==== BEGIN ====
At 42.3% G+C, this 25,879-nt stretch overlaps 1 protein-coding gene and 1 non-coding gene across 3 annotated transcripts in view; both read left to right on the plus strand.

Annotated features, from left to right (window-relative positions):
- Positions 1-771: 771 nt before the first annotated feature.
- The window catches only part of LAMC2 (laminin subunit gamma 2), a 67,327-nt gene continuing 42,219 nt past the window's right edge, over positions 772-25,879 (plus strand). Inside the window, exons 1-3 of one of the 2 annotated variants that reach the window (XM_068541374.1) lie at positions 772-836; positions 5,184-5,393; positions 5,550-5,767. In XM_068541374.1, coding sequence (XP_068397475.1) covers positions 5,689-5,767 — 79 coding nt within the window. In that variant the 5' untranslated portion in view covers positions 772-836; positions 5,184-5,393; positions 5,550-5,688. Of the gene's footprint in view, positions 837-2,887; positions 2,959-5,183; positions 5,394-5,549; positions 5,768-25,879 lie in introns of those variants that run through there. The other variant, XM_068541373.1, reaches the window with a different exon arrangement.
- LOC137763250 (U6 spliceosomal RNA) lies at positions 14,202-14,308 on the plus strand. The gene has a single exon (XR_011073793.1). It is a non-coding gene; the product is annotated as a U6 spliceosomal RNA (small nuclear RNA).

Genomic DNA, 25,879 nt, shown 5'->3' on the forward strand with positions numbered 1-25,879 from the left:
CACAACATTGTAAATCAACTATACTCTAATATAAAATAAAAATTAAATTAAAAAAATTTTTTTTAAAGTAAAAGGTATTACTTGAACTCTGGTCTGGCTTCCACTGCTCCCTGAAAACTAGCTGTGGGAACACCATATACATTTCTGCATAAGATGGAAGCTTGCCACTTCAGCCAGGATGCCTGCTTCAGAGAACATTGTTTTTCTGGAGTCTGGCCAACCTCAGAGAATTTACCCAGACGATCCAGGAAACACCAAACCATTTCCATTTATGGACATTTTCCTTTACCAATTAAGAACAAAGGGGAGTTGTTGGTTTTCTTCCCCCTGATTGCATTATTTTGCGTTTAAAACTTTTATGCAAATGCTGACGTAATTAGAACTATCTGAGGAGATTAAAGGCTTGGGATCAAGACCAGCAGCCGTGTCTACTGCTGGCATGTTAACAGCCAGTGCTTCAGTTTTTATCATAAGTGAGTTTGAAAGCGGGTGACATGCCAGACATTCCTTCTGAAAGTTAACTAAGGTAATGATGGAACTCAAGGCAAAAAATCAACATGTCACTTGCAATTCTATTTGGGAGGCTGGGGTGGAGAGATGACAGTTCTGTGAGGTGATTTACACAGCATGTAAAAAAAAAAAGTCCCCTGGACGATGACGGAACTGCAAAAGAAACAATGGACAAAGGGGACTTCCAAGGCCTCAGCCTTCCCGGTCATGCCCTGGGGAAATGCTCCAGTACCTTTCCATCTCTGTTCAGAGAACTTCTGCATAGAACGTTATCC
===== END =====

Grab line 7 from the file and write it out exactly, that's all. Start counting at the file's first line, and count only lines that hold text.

CACAACATTGTAAATCAACTATACTCTAATATAAAATAAAAATTAAATTAAAAAAATTTTTTTTAAAGTAAAAGGTATTACTTGAACTCTGGTCTGGCTTCCACTGCTCCCTGAAAACTAGCTGTGGGAACACCATATACATTTCTGCATAAGATGGAAGCTTGCCACTTCAGCCAGGATGCCTGCTTCAGAGAACATTGTTTTTCTGGAGTCTGGCCAACCTCAGAGAATTTACCCAGACGATCCAGGAAACACCAAACCATTTCCATTTATGGACATTTTCCTTTACCAATTAAGAACAAAGGGGAGTTGTTGGTTTTCTTCCCCCTGATTGCATTATTTTGCGTTTAAAACTTTTATGCAAATGCTGACGTAATTAGAACTATCTGAGGAGATTAAAGGCTTGGGATCAAGACCAGCAGCCGTGTCTACTGCTGGCATGTTAACAGCCAGTGCTTCAGTTTTTATCATAAGTGAGTTTGAAAGCGGGTGACATGCCAGACATTCCTTCTGAAAGTTAACTAAGGTAATGATGGAACTCAAGGCAAAAAATCAACATGTCACTTGCAATTCTATTTGGGAGGCTGGGGTGGAGAGATGACAGTTCTGTGAGGTGATTTACACAGCATGTAAAAAAAAAAAGTCCCCTGGACGATGACGGAACTGCAAAAGAAACAATGGACAAAGGGGACTTCCAAGGCCTCAGCCTTCCCGGTCATGCCCTGGGGAAATGCTCCAGTACCTTTCCATCTCTGTTCAGAGAACTTCTGCATAGAACGTTATCC